Aidee Walker is both in demand and OnDemand right now. You’ll find her on TVNZ in front of the cameras playing the vulnerable, grieving alcoholic Kate in One Lane Bridge. And behind the scenes she’s also been directing, helming episodes 5-8 of Mystic, the just released on-screen adaptation of Stacy Gregg’s best-selling book series Pony Club Secrets.
Stacy got together with Aidee to talk about her work on the show – and it turned out it wasn’t the first time they had crossed paths.
Stacy: Aidee Walker, we have a weird connectivity you and me.
Aidee: We’re both Waikato girls. You’re Ngaruawahia High School.
Stacy: And you’re Hamilton Girls.
Aidee: And we met doing pilates at the same gym many moons ago.
Stacy: Yeah but I’m referring to the short film you did - Shout At The Ground.
Aidee: Oh that’s so true! I’d forgotten that was you, yes!
Stacy: Joe Lonie, who was in Supergroove, wrote that film about this infamous band tour that him and I were on together. I was a music journalist at the time – and Joe told me your character is based on me.
Aidee: Yes! In fact I think actually my character turned out to be a combination of you and the band’s actual real-life manager Stuart Broughton. Were you smoking back then? Because I remember I smoked constantly in that role.
Stacy: Ummm, let’s say that bit of the character was based on Stuart since I need to be a moral compass for impressionable children.
Aidee: OK, we’ll go with that.
Stacy: You know all about being in a band. You started a band back at Hamilton Girls High school with Anna Coddington.
Aidee: Yeah, we were called Handsome Geoffery.
Stacy: Did you think that was going to be your thing? That you would be a rock star rather than an actor?
Aidee: I did, totally. Haha. Acting was a fun thing I did by myself, but I was pretty serious about the band. Then when I was in my twenties we kind of naturally fell apart. Anna was touring and I was performing more as an actor. We’re still really close though, me and Anna. I’ve made most of her music videos. It’s nice to still have that collaboration.
Stacy: You’re right that acting, unlike being in a band, is an individual pursuit. But being a director, that’s a real team job and you're the captain. When you first stepped up to direct, did that feel daunting?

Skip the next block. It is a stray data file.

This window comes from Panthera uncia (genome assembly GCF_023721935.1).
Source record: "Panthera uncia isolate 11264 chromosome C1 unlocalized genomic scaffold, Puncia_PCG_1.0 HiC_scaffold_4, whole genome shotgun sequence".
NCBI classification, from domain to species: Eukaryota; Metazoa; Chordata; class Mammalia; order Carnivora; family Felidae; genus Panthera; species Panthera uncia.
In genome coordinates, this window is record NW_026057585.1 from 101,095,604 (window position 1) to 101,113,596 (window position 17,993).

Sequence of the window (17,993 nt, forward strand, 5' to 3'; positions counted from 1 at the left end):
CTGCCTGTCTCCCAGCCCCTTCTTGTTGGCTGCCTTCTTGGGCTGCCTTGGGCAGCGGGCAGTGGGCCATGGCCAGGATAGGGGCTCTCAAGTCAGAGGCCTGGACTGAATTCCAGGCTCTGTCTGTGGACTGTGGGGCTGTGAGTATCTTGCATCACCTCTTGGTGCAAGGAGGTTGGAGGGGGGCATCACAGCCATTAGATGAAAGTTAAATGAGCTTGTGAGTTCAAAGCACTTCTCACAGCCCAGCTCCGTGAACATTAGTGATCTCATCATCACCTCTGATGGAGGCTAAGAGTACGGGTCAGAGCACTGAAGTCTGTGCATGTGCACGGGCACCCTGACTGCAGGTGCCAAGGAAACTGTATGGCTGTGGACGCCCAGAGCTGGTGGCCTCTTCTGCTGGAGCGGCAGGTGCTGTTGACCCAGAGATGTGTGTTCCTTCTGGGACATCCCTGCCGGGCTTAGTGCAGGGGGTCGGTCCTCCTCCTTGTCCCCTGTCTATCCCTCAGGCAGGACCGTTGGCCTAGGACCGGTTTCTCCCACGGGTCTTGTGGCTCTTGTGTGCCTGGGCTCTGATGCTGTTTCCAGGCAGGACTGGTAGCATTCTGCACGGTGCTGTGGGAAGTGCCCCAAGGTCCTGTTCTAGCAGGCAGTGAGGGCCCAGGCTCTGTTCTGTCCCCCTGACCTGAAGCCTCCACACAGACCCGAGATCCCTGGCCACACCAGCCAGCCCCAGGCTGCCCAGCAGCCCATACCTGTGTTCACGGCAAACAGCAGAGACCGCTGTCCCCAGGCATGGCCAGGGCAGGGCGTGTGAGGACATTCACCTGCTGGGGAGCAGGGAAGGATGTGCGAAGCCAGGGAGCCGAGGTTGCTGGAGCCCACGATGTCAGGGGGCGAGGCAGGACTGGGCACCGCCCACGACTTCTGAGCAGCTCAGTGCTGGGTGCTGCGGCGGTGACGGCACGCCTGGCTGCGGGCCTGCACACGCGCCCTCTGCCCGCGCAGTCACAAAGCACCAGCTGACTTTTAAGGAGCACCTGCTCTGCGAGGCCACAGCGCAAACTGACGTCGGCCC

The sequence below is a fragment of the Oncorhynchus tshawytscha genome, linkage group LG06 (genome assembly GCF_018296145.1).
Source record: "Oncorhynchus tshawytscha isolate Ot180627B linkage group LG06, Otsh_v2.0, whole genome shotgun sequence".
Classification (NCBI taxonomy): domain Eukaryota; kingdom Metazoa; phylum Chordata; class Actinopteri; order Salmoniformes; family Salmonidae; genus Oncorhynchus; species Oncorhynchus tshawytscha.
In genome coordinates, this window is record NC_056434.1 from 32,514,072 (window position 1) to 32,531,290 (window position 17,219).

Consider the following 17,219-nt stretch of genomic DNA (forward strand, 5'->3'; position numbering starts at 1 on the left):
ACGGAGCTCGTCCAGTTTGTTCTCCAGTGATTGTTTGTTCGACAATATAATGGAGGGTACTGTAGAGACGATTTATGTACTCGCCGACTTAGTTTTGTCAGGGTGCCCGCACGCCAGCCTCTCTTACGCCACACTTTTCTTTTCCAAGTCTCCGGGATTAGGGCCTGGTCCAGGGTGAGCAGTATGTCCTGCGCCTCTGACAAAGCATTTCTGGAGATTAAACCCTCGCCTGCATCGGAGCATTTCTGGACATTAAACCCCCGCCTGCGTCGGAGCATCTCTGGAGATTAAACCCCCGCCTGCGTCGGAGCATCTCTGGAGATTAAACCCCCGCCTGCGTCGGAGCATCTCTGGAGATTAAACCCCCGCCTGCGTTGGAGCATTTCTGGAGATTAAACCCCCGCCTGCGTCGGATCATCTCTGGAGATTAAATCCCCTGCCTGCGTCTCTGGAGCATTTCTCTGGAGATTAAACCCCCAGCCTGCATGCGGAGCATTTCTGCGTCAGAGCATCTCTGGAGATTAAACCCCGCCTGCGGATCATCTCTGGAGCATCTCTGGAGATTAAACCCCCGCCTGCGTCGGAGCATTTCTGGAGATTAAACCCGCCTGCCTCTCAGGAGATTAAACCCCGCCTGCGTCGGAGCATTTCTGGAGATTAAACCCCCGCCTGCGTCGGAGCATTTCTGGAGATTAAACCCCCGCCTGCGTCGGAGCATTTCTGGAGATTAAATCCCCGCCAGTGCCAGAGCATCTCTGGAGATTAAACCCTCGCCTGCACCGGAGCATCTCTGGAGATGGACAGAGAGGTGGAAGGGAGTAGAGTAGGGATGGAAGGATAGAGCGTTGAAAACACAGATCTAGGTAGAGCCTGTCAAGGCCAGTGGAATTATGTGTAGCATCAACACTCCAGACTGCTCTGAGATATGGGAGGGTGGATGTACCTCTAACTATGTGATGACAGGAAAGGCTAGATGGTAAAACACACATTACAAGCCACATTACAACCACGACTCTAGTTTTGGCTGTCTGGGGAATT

Aidee: It was pretty accidental. I’d got funding for a short script and didn’t have anyone to direct it.
Stacy: Watching you on set on Mystic I was really impressed with the way you took care of the young actors. You’ve got these kids that are really vulnerable and trying to mask how terrified they are stepping into this adult world where everyone is relying on them.
Aidee: Actually, it’s not just the kids who feel like that. I think all actors are really sensitive beings and they really need feedback. We had four totally green actors on Mystic. It was really only Macey (Macey Chipping who plays Issie) and Jacqui (Jacqueline Joe who plays Caroline) who’d worked in TV before. But they’re all such stars – I mean there’s some amazing talent there and I feel like the show was so beautifully cast.
Stacy: And what about the horses? Had you worked with horses before?
Aidee: No. Never. I’d never even acted in a show with horses – that was why I was keen.
Stacy: You’re having riding lessons at the moment?
Aidee: Yeah, I’ve always loved horses but I was never a horsey girl. I was probably too busy playing hockey.
Stacy: You played at school?
Aidee: Yeah I was super sporty back then. I played hockey for Waikato. I did lots of athletics. But I do love horses – it was the reason why I did the show really. I love working with Greg Smith, the Horse Master on the show – I love his title! If you’re looking for me on set you’ll find me with Greg and the horses. And I just love watching what the horse wrangler girls do – they’re top notch.
Stacy: You’ve wrapped up your episodes for Mystic at last – so what are you working on now?
Aidee: Mystic actually ended up taking up six months of my year because I started in January and finished in June - the work got broken up by Covid. After that I began work on two big Brokenwoods (The Brokenwood Mysteries) – which are effectively (TV) movies.
Stacy: As an actor or as director?
Aidee: I’m directing it this time but I was in the show two years ago. I had an eight week old baby at that time and I can’t remember a lot about the experience except that my breasts were so full of milk and I was constantly looking for a place to express. It was about the time Jacinda went back to work at six weeks so I thought ok, if she can run the country I can do an acting role. Hah.